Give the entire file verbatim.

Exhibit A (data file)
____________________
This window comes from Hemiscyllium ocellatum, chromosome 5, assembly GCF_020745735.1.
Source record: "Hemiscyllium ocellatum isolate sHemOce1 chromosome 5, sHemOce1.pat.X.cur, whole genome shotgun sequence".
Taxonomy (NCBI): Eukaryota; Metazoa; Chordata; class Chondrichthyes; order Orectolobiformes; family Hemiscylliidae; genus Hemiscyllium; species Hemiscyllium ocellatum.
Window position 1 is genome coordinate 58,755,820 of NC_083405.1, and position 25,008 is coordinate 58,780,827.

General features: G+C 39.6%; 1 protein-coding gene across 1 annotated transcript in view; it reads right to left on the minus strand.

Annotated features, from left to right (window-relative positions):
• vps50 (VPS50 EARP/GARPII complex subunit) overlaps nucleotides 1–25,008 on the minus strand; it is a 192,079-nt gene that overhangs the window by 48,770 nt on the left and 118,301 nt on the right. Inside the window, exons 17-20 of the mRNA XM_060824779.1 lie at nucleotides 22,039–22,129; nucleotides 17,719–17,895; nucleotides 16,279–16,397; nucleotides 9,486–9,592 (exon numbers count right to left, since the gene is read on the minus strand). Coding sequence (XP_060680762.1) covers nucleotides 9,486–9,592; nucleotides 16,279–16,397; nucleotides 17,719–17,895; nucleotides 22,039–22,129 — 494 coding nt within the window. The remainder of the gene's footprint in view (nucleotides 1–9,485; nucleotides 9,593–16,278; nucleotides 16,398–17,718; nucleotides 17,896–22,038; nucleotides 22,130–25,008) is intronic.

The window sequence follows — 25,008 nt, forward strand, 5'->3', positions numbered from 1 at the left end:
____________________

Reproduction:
This window comes from Hemiscyllium ocellatum, chromosome 5, assembly GCF_020745735.1.
Source record: "Hemiscyllium ocellatum isolate sHemOce1 chromosome 5, sHemOce1.pat.X.cur, whole genome shotgun sequence".
Taxonomy (NCBI): Eukaryota; Metazoa; Chordata; class Chondrichthyes; order Orectolobiformes; family Hemiscylliidae; genus Hemiscyllium; species Hemiscyllium ocellatum.
Window position 1 is genome coordinate 58,755,820 of NC_083405.1, and position 25,008 is coordinate 58,780,827.

General features: G+C 39.6%; 1 protein-coding gene across 1 annotated transcript in view; it reads right to left on the minus strand.

Annotated features, from left to right (window-relative positions):
• vps50 (VPS50 EARP/GARPII complex subunit) overlaps nucleotides 1–25,008 on the minus strand; it is a 192,079-nt gene that overhangs the window by 48,770 nt on the left and 118,301 nt on the right. Inside the window, exons 17-20 of the mRNA XM_060824779.1 lie at nucleotides 22,039–22,129; nucleotides 17,719–17,895; nucleotides 16,279–16,397; nucleotides 9,486–9,592 (exon numbers count right to left, since the gene is read on the minus strand). Coding sequence (XP_060680762.1) covers nucleotides 9,486–9,592; nucleotides 16,279–16,397; nucleotides 17,719–17,895; nucleotides 22,039–22,129 — 494 coding nt within the window. The remainder of the gene's footprint in view (nucleotides 1–9,485; nucleotides 9,593–16,278; nucleotides 16,398–17,718; nucleotides 17,896–22,038; nucleotides 22,130–25,008) is intronic.

The window sequence follows — 25,008 nt, forward strand, 5'->3', positions numbered from 1 at the left end: